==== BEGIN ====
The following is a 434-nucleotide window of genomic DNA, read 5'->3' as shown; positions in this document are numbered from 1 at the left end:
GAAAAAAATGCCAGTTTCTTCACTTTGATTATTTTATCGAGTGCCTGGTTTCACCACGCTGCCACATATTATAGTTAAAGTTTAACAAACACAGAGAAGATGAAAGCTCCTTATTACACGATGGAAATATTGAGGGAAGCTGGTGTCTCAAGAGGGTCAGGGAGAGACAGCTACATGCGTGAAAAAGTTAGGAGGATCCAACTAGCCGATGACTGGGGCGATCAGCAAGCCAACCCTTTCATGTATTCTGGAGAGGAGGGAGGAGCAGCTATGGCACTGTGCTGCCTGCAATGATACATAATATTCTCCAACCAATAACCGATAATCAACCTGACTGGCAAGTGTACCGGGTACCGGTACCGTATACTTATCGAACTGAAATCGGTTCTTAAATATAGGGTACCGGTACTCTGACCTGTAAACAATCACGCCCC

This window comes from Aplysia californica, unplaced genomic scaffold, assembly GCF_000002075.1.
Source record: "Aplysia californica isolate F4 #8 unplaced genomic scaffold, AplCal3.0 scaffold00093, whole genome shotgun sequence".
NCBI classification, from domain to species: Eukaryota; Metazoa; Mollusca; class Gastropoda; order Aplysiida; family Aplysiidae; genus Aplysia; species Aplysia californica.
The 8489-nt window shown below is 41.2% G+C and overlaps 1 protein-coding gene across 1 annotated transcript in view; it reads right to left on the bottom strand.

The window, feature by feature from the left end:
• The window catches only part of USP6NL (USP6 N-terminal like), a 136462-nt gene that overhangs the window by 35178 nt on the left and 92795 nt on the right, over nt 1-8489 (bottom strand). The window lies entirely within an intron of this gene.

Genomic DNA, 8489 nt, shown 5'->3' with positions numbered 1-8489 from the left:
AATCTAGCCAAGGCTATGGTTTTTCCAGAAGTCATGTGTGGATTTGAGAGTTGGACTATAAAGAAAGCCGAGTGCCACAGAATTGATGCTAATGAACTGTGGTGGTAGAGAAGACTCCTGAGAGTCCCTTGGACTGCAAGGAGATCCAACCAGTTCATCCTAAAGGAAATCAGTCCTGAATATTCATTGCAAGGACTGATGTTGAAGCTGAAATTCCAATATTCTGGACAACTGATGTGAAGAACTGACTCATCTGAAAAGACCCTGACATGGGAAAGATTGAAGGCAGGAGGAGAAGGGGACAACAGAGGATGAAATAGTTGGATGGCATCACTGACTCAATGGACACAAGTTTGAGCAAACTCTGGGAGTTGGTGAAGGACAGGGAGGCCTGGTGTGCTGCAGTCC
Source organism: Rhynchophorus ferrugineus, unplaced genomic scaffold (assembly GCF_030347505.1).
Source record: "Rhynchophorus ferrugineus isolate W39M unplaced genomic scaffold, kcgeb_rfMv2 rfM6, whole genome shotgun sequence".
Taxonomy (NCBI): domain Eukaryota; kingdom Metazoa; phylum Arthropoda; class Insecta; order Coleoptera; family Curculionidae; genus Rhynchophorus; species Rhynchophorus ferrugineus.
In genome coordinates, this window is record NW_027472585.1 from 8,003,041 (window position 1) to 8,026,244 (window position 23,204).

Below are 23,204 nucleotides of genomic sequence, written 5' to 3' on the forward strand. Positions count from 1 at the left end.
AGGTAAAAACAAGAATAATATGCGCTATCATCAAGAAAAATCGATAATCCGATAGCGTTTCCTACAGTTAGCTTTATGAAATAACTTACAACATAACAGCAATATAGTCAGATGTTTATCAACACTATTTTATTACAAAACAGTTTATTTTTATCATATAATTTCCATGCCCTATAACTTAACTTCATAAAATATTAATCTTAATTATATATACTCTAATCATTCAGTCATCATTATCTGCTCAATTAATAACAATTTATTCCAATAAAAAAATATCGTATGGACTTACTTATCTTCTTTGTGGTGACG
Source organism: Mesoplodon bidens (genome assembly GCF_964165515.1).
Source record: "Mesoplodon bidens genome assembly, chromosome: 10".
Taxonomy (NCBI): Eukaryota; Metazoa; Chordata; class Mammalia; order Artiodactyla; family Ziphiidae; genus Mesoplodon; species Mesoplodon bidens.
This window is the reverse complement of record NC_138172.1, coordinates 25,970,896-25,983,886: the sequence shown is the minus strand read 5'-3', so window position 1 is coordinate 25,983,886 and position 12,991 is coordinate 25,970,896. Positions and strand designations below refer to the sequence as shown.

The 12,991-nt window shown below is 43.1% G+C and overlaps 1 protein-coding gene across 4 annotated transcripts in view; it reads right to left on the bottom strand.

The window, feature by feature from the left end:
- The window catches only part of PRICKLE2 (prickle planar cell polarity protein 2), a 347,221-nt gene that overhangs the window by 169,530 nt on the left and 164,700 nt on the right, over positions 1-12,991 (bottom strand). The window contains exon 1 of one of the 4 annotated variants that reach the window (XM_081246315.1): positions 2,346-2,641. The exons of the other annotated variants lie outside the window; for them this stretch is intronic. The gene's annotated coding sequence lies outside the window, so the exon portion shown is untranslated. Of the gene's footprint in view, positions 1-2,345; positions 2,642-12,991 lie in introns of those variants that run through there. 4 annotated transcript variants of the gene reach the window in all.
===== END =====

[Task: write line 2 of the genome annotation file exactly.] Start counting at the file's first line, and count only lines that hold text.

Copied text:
GAAAAAAATGCCAGTTTCTTCACTTTGATTATTTTATCGAGTGCCTGGTTTCACCACGCTGCCACATATTATAGTTAAAGTTTAACAAACACAGAGAAGATGAAAGCTCCTTATTACACGATGGAAATATTGAGGGAAGCTGGTGTCTCAAGAGGGTCAGGGAGAGACAGCTACATGCGTGAAAAAGTTAGGAGGATCCAACTAGCCGATGACTGGGGCGATCAGCAAGCCAACCCTTTCATGTATTCTGGAGAGGAGGGAGGAGCAGCTATGGCACTGTGCTGCCTGCAATGATACATAATATTCTCCAACCAATAACCGATAATCAACCTGACTGGCAAGTGTACCGGGTACCGGTACCGTATACTTATCGAACTGAAATCGGTTCTTAAATATAGGGTACCGGTACTCTGACCTGTAAACAATCACGCCCC